This is about six years ago now,  I was at one of my clinical placements, in a rural Victorian town, the placement was for a month so I had moved into some student housing there with three of my peers who were also doing their placements in the area. It was a tiny town with NOTHING to do, however one of my patients was knitting and I thought hrmmm thats what I’ll do, ill turn all this spare time into making a scarf.

I was a very novice knitter at the time, I think I had knit maybe a couple of (very dodgy) scarves. I bought a ton of wool to make my new boyfriend a scarf (ever the selfless knitter – aren’t we all??). Well my friends also decided they wanted to learn too, so it was really the blind leading the blind, but I did actually manage to teach them!

My patient had just showed me the purl stitch, so I was feeling pretty chuffed with my abilities and declared that I was going to make a whole scarf of one row plain one row purl, I didn’t know that was stocking stitch (I didn’t even know that was a thing then).

I wanted to make a nice wide scarf to impress my new boyfriend so I made sure I cast on a lot of stitches, it was going to be broad and luxurious. Im sure you are getting where this is going now….. Little did I know I would end up with a flippin’ snake!!!!!

Exhibit A "the snake"
Exhibit A “the snake”

As I started knitting, I was thinking ohhh its getting a bit curly, oh thats okay I will just keep going and then maybe it will go away, I kept going, it was getting worse, so I thought, oh thats okay I will just flatten it out and maybe it will go away. Well after about three weeks of intense knitting I had my tube.

There was NO WAY I was getting this thing flat and There was NO WAY I was starting again, so I just hoped he would like it, because I hated it. My darling boyfriend, we had been dating for about 3 months at this point (including my month away!) loved it overtly, but hated it internally. Bless him, he wore that scarf so often, every time we would go out, I’d be saying “oh James, don’t forget your scarf” hahaha and the poor bloke had to wear that thing.

He hasn’t worn it in about two years now and the other day I finally made my confession. Standing in the bedroom, I was looking at it and said “I actually hate that scarf and I know you hate it too  and I cant believe you wore it so much, you must have really liked me” he just laughed and I went on to tell him the story of what it should have been – a beautifully wide (FLAT!) and luxurious scarf – he liked the sound of that.

exhibit b "a misleading depiction of how he feels about his scarf"
Exhibit B “a misleading depiction of how he feels about his scarf”
Exhibit C "a more accurate depiction"
Exhibit C “a more accurate depiction”

Also……I hadn’t learnt to sew in ends yet….check this out….(I used a crochet hook)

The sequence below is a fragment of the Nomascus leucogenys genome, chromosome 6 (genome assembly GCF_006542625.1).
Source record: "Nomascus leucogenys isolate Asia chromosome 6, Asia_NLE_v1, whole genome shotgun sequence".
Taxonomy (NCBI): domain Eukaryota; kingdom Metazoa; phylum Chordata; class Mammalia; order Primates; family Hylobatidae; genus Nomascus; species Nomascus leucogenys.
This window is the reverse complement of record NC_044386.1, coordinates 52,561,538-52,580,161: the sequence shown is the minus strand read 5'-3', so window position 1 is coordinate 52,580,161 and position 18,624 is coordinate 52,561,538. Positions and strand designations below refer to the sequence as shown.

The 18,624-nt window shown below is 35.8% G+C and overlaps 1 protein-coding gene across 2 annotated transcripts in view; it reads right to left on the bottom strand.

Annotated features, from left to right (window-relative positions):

Exhibit D - "finishing fail one"
Exhibit D – “finishing fail one”
Exhibit E "finishing fail two"
Exhibit E “finishing fail two”

So I want to know – Im thinking of pulling it apart and giving it a new life, but then it wont have that memory anymore…..but it will have the the memory in the yarn itself, what do you all think? I’m leaning towards doing it, any pattern suggestions??? Maybe I should consult him on that one this time around haha!

Also does anyone have any funny stories like this one? Im sure you all do, I’d love to hear them! Post them in the comments below!

Thanks for stopping by,

Sarah xx



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  1. annatestadoro May 9, 2015 — 6:34 am

    But you will always have this story to go with the scarf, I wouldn’t unravel it. I would start an entirely new one!


  2. Noooo don’t unravel! It is something that can make you two laugh and look at each other with a memory from a time long ago.

    My then-boyfriend/soon-husband has a scarf like this, too – the second thing I knit after I re-learned, out of a hideous blue-greyish acrylic and virgin wool blend. It is ugly and scratchy and he still wore it proudly (or so it looked) until I told him that for next winter, I’ll make him a nicer one.

    I love your knitting stories. Thanks for sharing this one. Hope you have a lovely weekend!


  3. What about putting the ends in properly and then wet blocking it really aggresively to get it flat? That way you feel better about it and you get to keep the memories too!


  4. Hi! I loved this story! Both because it is funny, but also because we all have these projects where we think we are the queens of knitting and then reality hits us in the face. It’s just how it goes sometimes!

    I also think you should keep it, and try wet-blocking it (just washing it by hand with gentle detergent and lightly stretching it out). I also wonder, if you pick up the edge stitches and add a border on the long side – like seed stitch – wouldn’t that fix it? I think it might be very satisfying to fix it. But if you’re not up for that, I would just keep it for the memory and make a new one out of fresh new yarn!


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